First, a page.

A person who makes or starts an application in court.
1. The commencement of a proceeding in a court by way of filing the appropriate court form. 2. A request to a court for a ruling or decision.
Application to Vary
An application to the Court to change an existing order.
Best Interests of the Child
The test that a Court uses to make decisions about custody and access. The children’s needs and well being are always the most important considerations. The Judge will consider many factors when deciding what is in the child’s best interest. The Judge must decide what is best for the child, not what is best for either of the parents.
1. Mandatory (required) 2. When applied to a court decision, required to be followed in cases with similar circumstances.
Birth Certificate
A certificate issued by a government agency which proves that the person named on the certificate was born at a certain place, at a certain time and of certain parents. Possession of a birth certificate is a necessary first step to obtaining other documents such as passports.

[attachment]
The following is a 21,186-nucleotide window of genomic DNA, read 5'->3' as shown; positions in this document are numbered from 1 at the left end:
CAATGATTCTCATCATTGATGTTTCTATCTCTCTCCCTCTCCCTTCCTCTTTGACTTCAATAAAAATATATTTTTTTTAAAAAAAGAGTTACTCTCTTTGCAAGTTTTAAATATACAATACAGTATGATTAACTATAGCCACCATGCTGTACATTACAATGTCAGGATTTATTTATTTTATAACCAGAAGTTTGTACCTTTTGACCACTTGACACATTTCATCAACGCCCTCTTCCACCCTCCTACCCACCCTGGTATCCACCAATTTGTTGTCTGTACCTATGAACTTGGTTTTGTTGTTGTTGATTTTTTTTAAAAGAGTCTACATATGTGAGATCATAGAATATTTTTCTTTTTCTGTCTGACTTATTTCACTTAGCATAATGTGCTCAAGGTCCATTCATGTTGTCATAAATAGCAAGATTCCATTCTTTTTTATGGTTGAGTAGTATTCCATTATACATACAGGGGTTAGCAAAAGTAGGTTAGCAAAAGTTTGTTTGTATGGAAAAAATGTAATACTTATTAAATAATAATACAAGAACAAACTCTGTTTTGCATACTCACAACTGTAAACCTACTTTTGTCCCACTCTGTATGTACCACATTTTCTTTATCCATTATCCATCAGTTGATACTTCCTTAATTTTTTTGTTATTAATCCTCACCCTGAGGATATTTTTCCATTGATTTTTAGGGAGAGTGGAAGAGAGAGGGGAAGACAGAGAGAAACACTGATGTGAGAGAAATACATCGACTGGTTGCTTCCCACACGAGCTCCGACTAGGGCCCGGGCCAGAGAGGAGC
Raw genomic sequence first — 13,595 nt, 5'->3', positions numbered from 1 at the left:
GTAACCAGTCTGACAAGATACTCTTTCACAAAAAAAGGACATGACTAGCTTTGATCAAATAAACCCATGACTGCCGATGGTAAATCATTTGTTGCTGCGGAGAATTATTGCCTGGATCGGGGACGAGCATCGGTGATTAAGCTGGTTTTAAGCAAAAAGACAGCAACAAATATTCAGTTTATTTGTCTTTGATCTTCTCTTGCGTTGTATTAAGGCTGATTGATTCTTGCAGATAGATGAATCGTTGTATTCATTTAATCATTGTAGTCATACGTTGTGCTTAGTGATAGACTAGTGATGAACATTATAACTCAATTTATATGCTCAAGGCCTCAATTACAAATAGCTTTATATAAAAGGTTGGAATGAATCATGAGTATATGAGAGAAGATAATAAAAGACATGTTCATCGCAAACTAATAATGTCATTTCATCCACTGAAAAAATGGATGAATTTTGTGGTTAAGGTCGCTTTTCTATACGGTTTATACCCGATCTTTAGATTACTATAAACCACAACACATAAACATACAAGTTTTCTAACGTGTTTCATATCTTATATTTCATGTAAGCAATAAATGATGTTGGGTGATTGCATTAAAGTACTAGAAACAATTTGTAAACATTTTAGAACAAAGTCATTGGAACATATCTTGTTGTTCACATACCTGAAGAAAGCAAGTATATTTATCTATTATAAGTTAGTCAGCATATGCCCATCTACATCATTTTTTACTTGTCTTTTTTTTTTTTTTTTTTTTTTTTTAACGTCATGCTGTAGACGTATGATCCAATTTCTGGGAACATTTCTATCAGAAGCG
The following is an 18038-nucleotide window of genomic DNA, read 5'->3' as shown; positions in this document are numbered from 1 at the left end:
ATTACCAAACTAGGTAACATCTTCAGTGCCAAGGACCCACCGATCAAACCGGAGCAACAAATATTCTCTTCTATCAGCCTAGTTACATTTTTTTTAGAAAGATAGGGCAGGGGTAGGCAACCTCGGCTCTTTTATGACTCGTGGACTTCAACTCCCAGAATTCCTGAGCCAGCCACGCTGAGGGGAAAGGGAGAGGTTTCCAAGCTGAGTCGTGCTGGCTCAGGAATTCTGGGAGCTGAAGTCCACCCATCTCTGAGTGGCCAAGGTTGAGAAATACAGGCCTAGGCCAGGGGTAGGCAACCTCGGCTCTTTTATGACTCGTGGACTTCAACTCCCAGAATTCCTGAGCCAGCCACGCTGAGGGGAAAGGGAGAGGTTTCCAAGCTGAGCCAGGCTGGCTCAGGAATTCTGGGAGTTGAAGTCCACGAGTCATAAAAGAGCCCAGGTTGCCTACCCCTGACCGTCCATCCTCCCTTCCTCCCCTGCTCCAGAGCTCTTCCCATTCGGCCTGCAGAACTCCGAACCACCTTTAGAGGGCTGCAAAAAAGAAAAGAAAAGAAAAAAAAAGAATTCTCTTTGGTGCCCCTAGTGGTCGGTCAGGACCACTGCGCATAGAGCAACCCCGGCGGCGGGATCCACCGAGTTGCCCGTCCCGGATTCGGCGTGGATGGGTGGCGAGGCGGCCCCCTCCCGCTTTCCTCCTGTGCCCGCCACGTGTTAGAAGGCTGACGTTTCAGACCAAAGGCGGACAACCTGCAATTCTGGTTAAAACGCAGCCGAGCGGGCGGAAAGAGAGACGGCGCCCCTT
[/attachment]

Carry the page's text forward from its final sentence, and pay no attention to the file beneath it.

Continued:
A violation or infraction of a law or obligation.
A matter brought before the court for a decision.
Case Law
Judge-made law and legal decisions from previous cases that form precedents for future cases. Depending on what level of court, case law can be binding or just persuasive.
Case Management
A process that gives parties in dispute scheduled opportunities to discuss the case in order to streamline proceedings.
Case Management Meeting
An informal meeting between a judge and parties or their counsel to discuss and to potentially resolve issues related to the management of the issues and Court proceedings with a view to achieving the following purposes: (a) ensuring that maximum benefit is gained from each trial day; (b) making more efficient use of Court resources; (c) ensuring adequate and accurate amounts of time are reserved for trial; and (d) providing for the public interest in access to justice in a timely and cost effective manner.